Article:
So I was told that my 4-year old will learn how to read and write this year. There was another note that’s inserted in my daughter’s assignment envelope. It’s another bondpaper with the D’ Nealian Alphabet printed on it. In the note, the center director informed the parents to use the D’Nealian manuscript instead of the Zaner-Bloser type (stick letters) in doing some of our kids’ writing activities at home. Oh well, I started teaching my daughter to write at 3 years old using the stick letters and now I’ll be shifting to what the school suggests.
I looked up the net to learn more about the D’ Nealian manuscript since it’s the first time that I’ve encountered this word. These are the information I got from www.dnealian.com.
1. It will eliminate the b-d reversal problem.
2. D'Nealian writing provides for normal sized print, not large letters which in reality may be drawing letters, not writing.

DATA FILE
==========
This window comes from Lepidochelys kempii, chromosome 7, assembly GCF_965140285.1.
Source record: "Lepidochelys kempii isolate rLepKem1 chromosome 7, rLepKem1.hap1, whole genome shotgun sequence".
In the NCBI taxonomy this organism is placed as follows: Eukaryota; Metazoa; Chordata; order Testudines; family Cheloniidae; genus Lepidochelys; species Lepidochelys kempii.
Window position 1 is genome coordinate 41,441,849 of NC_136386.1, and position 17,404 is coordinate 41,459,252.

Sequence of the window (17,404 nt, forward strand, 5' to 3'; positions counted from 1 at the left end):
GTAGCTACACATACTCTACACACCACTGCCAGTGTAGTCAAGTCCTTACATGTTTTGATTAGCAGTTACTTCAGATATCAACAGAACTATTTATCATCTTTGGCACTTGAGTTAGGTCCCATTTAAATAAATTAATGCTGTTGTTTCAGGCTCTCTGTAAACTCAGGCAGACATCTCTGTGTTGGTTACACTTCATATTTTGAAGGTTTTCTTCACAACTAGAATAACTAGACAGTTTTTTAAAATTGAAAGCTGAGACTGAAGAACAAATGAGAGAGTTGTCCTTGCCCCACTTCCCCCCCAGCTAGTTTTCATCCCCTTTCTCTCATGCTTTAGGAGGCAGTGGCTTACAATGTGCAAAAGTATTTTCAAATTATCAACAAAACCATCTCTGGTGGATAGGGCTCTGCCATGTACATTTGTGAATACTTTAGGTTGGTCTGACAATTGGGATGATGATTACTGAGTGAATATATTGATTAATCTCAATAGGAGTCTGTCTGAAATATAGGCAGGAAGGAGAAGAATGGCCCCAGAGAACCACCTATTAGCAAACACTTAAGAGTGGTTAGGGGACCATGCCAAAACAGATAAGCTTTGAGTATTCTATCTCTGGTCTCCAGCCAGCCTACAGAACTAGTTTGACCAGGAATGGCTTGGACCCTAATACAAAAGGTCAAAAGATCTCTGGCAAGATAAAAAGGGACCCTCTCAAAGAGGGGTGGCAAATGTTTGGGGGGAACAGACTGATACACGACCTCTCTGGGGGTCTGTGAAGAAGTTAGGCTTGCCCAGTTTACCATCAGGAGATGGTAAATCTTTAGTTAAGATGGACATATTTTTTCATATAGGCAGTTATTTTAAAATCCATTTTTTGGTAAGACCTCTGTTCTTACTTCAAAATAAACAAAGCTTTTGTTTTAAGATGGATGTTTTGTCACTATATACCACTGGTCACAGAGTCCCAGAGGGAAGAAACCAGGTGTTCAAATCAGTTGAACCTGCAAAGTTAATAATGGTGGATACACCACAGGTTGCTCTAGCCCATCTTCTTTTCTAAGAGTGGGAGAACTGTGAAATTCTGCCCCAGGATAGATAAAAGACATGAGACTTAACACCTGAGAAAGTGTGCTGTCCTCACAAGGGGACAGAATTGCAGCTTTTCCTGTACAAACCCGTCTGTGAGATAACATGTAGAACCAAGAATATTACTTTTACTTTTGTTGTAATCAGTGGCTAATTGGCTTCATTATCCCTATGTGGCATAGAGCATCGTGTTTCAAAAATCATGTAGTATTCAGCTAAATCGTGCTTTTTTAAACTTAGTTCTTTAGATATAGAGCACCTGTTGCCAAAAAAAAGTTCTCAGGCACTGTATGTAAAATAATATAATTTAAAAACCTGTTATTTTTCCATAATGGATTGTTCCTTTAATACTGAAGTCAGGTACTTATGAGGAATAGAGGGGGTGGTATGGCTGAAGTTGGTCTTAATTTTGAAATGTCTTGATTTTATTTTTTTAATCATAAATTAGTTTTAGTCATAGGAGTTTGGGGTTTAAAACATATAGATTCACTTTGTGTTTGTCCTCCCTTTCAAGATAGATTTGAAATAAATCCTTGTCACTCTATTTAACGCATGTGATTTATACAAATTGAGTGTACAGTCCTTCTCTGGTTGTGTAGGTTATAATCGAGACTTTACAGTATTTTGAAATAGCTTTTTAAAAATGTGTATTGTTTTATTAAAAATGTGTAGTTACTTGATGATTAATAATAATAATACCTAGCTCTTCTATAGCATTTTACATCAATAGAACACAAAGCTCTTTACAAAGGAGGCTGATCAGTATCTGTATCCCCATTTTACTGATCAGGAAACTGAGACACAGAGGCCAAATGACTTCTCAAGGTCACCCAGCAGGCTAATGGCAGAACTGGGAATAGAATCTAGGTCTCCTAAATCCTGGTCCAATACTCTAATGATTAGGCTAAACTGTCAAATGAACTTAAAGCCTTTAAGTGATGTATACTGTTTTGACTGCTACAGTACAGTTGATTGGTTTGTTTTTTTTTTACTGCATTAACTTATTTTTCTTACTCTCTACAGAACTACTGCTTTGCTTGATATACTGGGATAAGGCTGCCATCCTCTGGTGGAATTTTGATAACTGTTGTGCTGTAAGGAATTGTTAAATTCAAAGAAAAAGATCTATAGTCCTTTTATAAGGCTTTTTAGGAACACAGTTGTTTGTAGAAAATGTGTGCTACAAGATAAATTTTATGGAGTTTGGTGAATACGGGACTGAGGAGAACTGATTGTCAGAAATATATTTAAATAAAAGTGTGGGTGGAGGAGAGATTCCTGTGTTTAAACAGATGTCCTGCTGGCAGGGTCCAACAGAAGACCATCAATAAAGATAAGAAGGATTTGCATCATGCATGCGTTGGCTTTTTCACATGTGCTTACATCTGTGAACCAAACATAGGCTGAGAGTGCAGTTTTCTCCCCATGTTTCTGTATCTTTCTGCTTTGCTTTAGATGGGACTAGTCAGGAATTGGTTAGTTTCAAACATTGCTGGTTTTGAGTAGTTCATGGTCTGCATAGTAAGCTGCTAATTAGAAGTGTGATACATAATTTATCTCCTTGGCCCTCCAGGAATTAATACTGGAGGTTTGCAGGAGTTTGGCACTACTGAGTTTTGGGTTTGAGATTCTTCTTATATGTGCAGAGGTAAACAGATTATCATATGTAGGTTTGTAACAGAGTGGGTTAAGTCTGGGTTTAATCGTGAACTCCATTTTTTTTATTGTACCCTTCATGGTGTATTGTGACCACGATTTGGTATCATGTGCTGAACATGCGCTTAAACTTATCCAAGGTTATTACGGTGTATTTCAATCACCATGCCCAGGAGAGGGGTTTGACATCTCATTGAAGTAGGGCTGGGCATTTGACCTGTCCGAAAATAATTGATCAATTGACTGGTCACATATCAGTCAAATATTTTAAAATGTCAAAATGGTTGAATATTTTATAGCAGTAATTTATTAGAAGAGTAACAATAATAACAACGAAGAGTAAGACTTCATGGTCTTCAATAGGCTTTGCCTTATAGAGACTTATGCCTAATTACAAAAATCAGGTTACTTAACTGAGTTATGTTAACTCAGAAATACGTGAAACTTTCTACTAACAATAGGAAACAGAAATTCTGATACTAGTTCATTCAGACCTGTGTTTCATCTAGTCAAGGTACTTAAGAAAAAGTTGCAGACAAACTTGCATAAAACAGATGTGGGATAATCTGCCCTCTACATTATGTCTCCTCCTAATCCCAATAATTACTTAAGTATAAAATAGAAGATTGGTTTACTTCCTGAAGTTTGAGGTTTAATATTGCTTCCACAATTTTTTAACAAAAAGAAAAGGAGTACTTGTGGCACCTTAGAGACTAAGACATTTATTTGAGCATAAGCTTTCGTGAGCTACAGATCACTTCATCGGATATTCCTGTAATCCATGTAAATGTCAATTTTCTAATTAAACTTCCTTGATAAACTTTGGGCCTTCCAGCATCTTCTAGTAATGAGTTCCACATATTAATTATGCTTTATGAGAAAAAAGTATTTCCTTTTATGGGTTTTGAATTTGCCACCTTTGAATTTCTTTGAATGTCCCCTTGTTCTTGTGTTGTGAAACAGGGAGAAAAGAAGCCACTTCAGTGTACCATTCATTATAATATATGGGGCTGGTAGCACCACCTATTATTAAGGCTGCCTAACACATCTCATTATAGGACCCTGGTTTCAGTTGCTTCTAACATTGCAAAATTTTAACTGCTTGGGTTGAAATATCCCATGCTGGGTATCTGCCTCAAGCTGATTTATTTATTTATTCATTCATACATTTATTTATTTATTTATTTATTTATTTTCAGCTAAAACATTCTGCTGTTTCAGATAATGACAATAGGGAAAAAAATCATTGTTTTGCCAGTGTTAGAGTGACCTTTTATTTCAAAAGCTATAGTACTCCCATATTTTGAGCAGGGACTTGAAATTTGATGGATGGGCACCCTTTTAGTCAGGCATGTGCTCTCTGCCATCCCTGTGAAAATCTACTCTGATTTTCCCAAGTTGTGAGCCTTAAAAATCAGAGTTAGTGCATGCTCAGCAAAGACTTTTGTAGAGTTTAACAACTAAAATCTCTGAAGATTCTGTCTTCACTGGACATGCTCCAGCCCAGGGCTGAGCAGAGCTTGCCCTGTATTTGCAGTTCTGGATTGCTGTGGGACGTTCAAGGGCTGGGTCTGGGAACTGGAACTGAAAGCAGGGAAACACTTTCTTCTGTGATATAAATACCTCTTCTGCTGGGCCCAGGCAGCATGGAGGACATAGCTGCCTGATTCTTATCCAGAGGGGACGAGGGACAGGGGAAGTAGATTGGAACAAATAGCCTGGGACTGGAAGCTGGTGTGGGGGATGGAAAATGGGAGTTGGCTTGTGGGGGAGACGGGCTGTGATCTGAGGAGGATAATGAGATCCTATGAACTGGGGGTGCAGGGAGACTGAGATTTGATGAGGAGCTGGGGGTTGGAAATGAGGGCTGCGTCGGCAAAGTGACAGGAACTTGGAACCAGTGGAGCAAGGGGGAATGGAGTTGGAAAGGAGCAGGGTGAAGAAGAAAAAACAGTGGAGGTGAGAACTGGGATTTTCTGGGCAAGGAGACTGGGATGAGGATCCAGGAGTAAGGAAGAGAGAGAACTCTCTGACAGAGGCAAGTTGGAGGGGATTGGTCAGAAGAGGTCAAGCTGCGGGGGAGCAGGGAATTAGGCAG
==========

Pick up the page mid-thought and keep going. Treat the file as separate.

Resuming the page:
3. It aids reading by giving immediate letter to word associations in drill and practice work. This helps build basic vocabulary. Reading and writing are thus correlated, not separated subject skills.
4. Learning is accomplished on a continuum, without a serious break in the development process. 87% of D'Nealian lower case letters are the same as their cursive version. Children easily move into cursive writing when ready.
5. D'Nealian develops the rhythm necessary for the flow of cursive writing.
6. It offers a complete audio, visual, tactile, kinesthetic approach to teaching handwriting.
7. It provides for individuality connected with handwriting.
8. It will improve poor writing of upper grade students.
Since I enrolled my daughter in that school, the teachers and director has every right to impose what they think is right and good for my kid. I concede to whatever writing manuscript they would let my daughter practice or use. I just hope my daughter will not have any difficulty having used to the stick letters for a year now.